Surname: Jeffers

A Genealogy of the Lake Family

A genealogy of the Lake family of Great Egg Harbour in Old Gloucester County in New Jersey : descended from John Lade of Gravesend, Long Island; with notes on the Gravesend and Staten Island branches of the family. This volume of nearly 400 pages includes a coat-of-arms in colors, two charts, and nearly fifty full page illustrations – portraits, old homes, samplers, etc. The coat-of-arms shown in the frontspiece is an unusually good example of the heraldic art!

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An Account of the Sufferings of Mercy Harbison – Indian Captivities

On the 4th of November, 1791, a force of Americans under General Arthur St. Clair was attacked, near the present Ohio-Indiana boundary line, by about the same number of Indians led by Blue Jacket, Little Turtle, and the white renegade Simon Girty. Their defeat was the most disastrous that ever has been suffered by our arms when engaged against a savage foe on anything like even terms. Out of 86 officers and about 1400 regular and militia soldiers, St. Clair lost 70 officers killed or wounded, and 845 men killed, wounded, or missing. The survivors fled in panic, throwing away their weapons and accoutrements. Such was “St. Clair’s defeat.”

The utter incompetency of the officers commanding this expedition may be judged from the single fact that a great number of women were allowed to accompany the troops into a wilderness known to be infested with the worst kind of savages. There were about 250 of these women with the “army” on the day of the battle. Of these, 56 were killed on the spot, many being pinned to the earth by stakes driven through their bodies. Few of the others escaped captivity.

After this unprecedented victory, the Indians became more troublesome than ever along the frontier. No settler’s home was safe, and many were destroyed in the year of terror that followed. The awful fate of one of those households is told in the following touching narrative of Mercy Harbison, wife of one of the survivors of St. Clair’s defeat. How two of her little children were slaughtered before her eyes, how she was dragged through the wilderness with a babe at her breast, how cruelly maltreated, and how she finally escaped, barefooted and carrying her infant through days and nights of almost superhuman exertion, she has left record in a deposition before the magistrates at Pittsburgh and in the statement here reprinted.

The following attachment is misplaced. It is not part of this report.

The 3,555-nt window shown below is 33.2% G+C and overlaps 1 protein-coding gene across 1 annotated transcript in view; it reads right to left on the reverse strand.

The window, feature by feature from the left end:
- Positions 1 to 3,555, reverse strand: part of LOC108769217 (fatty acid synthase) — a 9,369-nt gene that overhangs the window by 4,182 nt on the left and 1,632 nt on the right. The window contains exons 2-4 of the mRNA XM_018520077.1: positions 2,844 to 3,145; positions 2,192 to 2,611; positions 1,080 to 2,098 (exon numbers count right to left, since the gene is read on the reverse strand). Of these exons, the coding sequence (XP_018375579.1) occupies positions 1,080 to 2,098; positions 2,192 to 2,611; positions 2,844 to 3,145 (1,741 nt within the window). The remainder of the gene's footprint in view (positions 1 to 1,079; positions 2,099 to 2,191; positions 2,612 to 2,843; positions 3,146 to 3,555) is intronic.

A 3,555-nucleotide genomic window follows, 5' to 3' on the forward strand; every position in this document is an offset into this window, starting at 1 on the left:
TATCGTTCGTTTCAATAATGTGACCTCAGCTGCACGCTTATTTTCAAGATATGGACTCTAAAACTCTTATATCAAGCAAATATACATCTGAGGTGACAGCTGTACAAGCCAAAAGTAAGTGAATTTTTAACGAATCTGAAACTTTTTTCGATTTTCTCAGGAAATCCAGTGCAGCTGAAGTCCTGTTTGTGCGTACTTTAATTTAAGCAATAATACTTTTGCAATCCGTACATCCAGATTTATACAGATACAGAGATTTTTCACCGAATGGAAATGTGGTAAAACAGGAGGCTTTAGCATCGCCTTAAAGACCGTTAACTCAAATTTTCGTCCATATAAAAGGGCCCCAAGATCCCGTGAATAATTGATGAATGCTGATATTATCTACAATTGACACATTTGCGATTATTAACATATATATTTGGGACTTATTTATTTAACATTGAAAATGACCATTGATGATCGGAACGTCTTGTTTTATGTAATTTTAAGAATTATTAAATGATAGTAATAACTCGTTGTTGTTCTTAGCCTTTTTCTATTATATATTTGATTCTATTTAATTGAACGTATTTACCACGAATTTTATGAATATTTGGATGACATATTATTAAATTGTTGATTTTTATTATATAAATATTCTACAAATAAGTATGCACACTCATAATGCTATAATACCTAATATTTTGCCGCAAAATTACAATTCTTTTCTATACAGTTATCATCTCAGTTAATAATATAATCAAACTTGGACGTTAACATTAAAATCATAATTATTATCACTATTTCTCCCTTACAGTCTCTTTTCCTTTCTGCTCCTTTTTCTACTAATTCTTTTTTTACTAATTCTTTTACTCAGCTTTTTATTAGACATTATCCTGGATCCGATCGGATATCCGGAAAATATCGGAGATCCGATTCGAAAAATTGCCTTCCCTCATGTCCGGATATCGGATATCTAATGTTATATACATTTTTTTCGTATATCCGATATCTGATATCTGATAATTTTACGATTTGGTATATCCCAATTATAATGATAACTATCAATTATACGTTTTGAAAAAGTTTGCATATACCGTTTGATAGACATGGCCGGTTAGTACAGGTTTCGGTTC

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Biography of Emmor W. Jeffers

Emmor W. Jeffers, the present circuit clerk of Douglas County, who has occupied that office since February 3, 1899, was born in Pike County, Illinois, November 19, 1861. He is a son of John C. and Elizabeth (Mc-Kinney) Jeffers,...

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Biography of Wellington Jeffers, D.D.

Wellington Jeffers, one of the best read clergymen and most eloquent preachers in the Methodist Church in Canada, was born in the City of Cork, Ireland, June 22, 1814. His father being Rev. Robert Jeffers, a merchant in the old...

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Charlie Jeffers

Private, Field Hospital Service, 91st Div., 362nd Sanitary Train. Born in Moore County; the son of Mr. and Mrs. J. W. Jeffers. Entered the service April 25, 1918, at Carthage, N.C. Was sent to Camp Jackson, S. C., and from there...

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Biography of Mrs. Sarah H. Jeffers

MRS. SARAH H. JEFFERS. – The following reminiscences of the journey across the plains, prepared by the above venerable lady, will prove of very great interest to all our readers, giving details of the journey not always...

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Biography of George C. Jeffers

George C. Jeffers, member of the firm of Bragg & Jeffers, engaged in general merchandising and banking at Camargo, was horn in Adams County, Illinois, in 1858, and is a son of Samuel P. and Rachel (Orr) Jeffers. Samuel P....

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